In the Netherlands, intestinal infectious disease ranks among the least burdening conditions and the results of this study might give the impression that application of the relevance criterion will substantially diminish it even further compared to other diseases [7]. However, it should be noted that of the many pathogens causing foodborne disease the current study addressed five. Not only is there a difference in disease caused by the foodborne pathogens, the severity and duration of the disease is also highly dependent of the condition of the patient. So for each cause of disease, foodborne or other, it should be carefully considered which health states are caused by the pathogen and whether all patients meet the health state descriptions.

Previously, relevance criteria based on anatomy and health care use have been suggested [21]. A problem with anatomical criteria is, however, that they cannot be applied to every condition and that for each group of diseases a specific anatomical criterion has to be formulated by experts. On the other hand, criteria based on health care use may be affected by differences in access to health care, resulting in incomparable disease burden [22]. Moreover, both anatomical and health care use criteria might be stringent and not allow relevant mild diseases to be included in burden of disease calculations. This might result in incomplete burden of disease estimates, an issue that is especially of importance for conditions characterized by heterogeneous levels of severity like foodborne disease and injury. This is underscored by the results of a recent study that showed a 36% increase in burden of disease if relevant mild injuries were included in burden on injury calculations [20].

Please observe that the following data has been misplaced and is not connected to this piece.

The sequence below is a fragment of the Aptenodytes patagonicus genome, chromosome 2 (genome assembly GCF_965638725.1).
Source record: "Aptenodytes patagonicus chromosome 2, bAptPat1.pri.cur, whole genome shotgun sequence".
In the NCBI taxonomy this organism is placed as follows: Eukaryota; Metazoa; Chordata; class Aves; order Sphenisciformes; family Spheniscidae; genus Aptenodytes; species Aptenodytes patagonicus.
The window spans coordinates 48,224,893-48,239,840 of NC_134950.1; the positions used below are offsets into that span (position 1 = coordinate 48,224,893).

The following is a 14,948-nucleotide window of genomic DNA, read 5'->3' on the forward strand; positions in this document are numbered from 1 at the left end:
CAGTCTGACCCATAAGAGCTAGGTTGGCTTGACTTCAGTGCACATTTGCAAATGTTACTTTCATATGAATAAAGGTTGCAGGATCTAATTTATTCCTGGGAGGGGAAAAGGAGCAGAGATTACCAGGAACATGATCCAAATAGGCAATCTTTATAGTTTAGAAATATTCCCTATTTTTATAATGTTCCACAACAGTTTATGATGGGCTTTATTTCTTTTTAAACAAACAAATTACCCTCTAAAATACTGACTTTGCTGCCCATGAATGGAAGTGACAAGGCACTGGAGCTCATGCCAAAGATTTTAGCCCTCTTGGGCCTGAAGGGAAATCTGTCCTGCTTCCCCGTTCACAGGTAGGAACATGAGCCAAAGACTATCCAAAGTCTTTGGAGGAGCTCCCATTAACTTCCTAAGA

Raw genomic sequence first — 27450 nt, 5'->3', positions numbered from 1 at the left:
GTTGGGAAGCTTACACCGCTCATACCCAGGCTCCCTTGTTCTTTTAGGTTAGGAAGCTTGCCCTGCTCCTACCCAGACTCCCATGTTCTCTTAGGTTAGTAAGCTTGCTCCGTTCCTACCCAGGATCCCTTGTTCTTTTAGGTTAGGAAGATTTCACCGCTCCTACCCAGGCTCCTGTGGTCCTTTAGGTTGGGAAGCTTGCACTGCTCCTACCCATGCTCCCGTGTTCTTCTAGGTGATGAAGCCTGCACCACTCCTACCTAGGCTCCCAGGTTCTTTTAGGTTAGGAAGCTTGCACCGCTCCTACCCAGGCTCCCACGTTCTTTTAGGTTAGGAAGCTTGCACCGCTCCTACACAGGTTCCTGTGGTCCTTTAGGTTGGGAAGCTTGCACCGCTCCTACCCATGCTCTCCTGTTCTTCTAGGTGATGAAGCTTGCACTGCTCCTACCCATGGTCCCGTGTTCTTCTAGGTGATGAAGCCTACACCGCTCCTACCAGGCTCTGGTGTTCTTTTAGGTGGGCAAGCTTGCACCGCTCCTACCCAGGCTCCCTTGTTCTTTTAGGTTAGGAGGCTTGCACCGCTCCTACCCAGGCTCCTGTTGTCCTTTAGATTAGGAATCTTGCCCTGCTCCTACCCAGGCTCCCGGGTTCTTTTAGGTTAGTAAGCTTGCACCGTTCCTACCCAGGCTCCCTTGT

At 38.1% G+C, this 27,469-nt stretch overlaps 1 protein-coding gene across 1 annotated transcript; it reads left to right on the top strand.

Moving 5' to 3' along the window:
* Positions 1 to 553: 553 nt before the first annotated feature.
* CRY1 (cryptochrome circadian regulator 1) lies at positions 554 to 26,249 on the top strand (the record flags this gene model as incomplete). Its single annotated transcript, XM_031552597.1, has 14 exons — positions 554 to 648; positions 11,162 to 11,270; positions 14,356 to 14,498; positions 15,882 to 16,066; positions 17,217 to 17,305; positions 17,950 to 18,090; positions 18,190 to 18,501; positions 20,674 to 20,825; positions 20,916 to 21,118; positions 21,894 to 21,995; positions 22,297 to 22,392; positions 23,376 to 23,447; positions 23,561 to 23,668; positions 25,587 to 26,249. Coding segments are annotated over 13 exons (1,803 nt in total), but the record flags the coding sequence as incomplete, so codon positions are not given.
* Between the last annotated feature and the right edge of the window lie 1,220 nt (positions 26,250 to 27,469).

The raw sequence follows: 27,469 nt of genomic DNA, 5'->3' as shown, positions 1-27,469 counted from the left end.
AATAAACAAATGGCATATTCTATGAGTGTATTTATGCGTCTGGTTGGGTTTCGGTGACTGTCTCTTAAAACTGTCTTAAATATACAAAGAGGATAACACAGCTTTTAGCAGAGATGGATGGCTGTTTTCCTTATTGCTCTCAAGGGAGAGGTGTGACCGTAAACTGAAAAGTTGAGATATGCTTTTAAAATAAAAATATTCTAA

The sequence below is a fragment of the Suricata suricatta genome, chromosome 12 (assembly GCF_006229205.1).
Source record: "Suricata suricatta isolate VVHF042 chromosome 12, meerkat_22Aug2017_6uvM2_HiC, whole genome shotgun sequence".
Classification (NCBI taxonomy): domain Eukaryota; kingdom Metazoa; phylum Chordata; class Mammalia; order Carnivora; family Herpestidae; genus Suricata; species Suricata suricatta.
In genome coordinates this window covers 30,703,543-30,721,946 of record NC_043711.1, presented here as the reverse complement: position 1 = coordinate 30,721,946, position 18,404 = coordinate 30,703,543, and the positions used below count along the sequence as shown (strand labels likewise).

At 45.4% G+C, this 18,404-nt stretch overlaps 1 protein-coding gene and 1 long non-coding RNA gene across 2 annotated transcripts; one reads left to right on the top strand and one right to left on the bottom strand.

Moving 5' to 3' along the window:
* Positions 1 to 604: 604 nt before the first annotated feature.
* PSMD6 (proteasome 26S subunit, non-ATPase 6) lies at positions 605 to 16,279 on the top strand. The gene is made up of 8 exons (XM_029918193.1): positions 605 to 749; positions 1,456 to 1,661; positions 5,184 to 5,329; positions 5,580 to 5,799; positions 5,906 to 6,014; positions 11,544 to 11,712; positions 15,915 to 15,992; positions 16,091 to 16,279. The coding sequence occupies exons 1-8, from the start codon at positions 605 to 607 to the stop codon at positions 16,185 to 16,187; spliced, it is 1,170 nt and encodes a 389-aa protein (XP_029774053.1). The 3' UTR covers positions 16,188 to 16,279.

The aforementioned problems are overcome by the preference-based relevance criterion. This method to empirically derive a relevance criterion is simple and transparent, and the resulting relevance criterion can be applied to each condition. Moreover, the relevance criterion is based on individual preferences derived from a population panel, which concurs with the societal perspective of the burden of disease concept [23]. Furthermore, as shown by the results of this study, the preference-based relevance criterion is sensitive for relevant mild disease.

A limitation of the preference-based criterion is that for any new health state preferences have to be obtained in order to derive the preference-based criterion. On the other hand, the results of the current study point out that preferences obtained from new panel studies collate with preferences derived previously with the same protocol.